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No, no. And all we've done is we've reiterated, and doing so today, as well -- we are reiterating our capital allocation framework, and we have the payout ratio of 50%. And, therefore, dividends are clearly linked to profitability in the year. And to the degree that we -- once we have invested the capital in the business that's needed; looked at the other uses of cash, including if there are inorganic opportunities -- any excess cash, we've said we would intend to return to shareholders, likely through share buyback. But we have made no commitment to that beyond the excess capital we are generating on the sale of the Thai and Malaysian businesses.

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Rebecca Clements, Fidelity Worldwide Investment - Analyst [22]

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Okay. And from a government perspective, I appreciate that you wouldn't necessarily have the answer to this because it's not something that's been legislated yet. But given that there is a substantial benefit from the business rates holiday, is there a chance further down the road, once things have stabilized from an economic perspective, that the government may institute some sort of special tax to recoup some of that in future years? Is that something that you've considered when you are (multiple speakers) thinking about what excess cash is?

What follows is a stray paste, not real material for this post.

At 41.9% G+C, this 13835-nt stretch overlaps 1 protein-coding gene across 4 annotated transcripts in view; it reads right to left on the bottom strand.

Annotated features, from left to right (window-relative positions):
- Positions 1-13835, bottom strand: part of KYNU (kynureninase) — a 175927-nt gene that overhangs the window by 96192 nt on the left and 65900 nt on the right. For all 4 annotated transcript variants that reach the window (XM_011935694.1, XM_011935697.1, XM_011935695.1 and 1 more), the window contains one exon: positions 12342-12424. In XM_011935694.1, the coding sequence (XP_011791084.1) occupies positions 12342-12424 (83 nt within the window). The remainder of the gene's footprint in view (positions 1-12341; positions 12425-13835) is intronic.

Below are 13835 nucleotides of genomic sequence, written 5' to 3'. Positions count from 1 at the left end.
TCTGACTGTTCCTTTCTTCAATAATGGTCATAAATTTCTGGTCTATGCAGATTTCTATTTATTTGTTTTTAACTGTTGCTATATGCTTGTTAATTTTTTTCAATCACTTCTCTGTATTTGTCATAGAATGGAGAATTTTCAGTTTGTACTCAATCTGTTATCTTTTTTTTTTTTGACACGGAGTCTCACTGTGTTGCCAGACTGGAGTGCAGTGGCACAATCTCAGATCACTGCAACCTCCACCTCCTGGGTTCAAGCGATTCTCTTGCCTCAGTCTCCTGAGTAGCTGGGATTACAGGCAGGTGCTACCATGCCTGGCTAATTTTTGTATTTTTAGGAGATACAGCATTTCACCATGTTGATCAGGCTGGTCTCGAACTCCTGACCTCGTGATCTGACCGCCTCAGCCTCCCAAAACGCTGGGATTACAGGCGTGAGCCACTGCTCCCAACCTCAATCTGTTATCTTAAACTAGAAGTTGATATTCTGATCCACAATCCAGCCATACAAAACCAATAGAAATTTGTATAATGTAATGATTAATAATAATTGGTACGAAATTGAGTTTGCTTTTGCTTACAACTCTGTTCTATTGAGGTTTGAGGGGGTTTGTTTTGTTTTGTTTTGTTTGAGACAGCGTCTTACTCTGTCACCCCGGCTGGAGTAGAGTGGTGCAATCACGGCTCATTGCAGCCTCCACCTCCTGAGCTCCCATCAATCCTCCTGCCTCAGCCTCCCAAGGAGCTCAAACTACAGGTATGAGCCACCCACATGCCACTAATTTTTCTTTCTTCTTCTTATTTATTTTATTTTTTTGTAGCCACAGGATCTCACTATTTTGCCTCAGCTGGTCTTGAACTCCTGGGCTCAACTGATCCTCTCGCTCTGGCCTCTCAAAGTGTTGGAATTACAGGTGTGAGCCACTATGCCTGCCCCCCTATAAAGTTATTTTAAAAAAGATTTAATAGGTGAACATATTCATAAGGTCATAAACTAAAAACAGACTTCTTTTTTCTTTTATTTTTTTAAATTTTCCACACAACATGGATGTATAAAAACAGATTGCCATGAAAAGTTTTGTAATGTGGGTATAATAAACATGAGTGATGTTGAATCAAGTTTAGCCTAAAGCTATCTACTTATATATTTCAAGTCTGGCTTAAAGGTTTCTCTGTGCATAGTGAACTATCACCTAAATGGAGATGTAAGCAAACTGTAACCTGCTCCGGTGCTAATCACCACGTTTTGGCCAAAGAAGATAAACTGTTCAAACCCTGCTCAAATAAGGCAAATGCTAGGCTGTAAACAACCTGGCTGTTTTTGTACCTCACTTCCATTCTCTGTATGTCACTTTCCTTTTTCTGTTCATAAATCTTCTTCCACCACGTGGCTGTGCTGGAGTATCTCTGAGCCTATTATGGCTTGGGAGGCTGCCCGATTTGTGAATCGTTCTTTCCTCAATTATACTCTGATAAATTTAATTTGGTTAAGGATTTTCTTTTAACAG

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Alan Stewart, Tesco PLC - Group CFO [23]

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I can't comment on that. We have set out very clearly the very significant extra costs that we are incurring in terms of supporting the -- across all of our businesses -- supporting food for customers in each of the markets. And against that, we -- as we've said, we expect the rates relief will make some impact against those costs. But as you can see in the detail of the slide, the cost (technical difficulty) range in excess of GBP600 million to more than GBP900 million, depending on which scenarios. But the one thing we do know is that wherever we think today and we put forward as a scenario, the reality is going to be different, so will just have to wait and see how it changes.

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Rebecca Clements, Fidelity Worldwide Investment - Analyst [24]